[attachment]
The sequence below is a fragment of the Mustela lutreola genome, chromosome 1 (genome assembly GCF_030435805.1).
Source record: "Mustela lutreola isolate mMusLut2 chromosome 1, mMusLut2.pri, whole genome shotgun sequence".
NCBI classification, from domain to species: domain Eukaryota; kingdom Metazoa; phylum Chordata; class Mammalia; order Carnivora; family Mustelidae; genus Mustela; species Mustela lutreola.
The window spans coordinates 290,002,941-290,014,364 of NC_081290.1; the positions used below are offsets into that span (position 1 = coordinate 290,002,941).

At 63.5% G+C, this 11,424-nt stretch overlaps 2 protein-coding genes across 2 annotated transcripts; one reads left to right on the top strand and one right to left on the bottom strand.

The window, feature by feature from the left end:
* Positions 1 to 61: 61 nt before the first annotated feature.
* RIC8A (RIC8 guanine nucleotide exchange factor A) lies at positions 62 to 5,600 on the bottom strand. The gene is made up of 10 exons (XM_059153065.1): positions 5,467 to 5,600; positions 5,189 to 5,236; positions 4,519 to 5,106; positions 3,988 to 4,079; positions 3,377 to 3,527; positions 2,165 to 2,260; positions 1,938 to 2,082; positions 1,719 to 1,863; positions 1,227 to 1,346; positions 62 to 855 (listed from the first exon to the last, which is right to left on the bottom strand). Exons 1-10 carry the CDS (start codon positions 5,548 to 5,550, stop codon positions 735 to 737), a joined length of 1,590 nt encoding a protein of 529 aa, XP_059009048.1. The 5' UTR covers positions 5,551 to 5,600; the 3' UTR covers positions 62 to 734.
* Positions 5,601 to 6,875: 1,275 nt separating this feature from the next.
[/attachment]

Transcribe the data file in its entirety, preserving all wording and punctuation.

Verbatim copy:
The sequence below is a fragment of the Mustela lutreola genome, chromosome 1 (genome assembly GCF_030435805.1).
Source record: "Mustela lutreola isolate mMusLut2 chromosome 1, mMusLut2.pri, whole genome shotgun sequence".
NCBI classification, from domain to species: domain Eukaryota; kingdom Metazoa; phylum Chordata; class Mammalia; order Carnivora; family Mustelidae; genus Mustela; species Mustela lutreola.
The window spans coordinates 290,002,941-290,014,364 of NC_081290.1; the positions used below are offsets into that span (position 1 = coordinate 290,002,941).

At 63.5% G+C, this 11,424-nt stretch overlaps 2 protein-coding genes across 2 annotated transcripts; one reads left to right on the top strand and one right to left on the bottom strand.

The window, feature by feature from the left end:
* Positions 1 to 61: 61 nt before the first annotated feature.
* RIC8A (RIC8 guanine nucleotide exchange factor A) lies at positions 62 to 5,600 on the bottom strand. The gene is made up of 10 exons (XM_059153065.1): positions 5,467 to 5,600; positions 5,189 to 5,236; positions 4,519 to 5,106; positions 3,988 to 4,079; positions 3,377 to 3,527; positions 2,165 to 2,260; positions 1,938 to 2,082; positions 1,719 to 1,863; positions 1,227 to 1,346; positions 62 to 855 (listed from the first exon to the last, which is right to left on the bottom strand). Exons 1-10 carry the CDS (start codon positions 5,548 to 5,550, stop codon positions 735 to 737), a joined length of 1,590 nt encoding a protein of 529 aa, XP_059009048.1. The 5' UTR covers positions 5,551 to 5,600; the 3' UTR covers positions 62 to 734.
* Positions 5,601 to 6,875: 1,275 nt separating this feature from the next.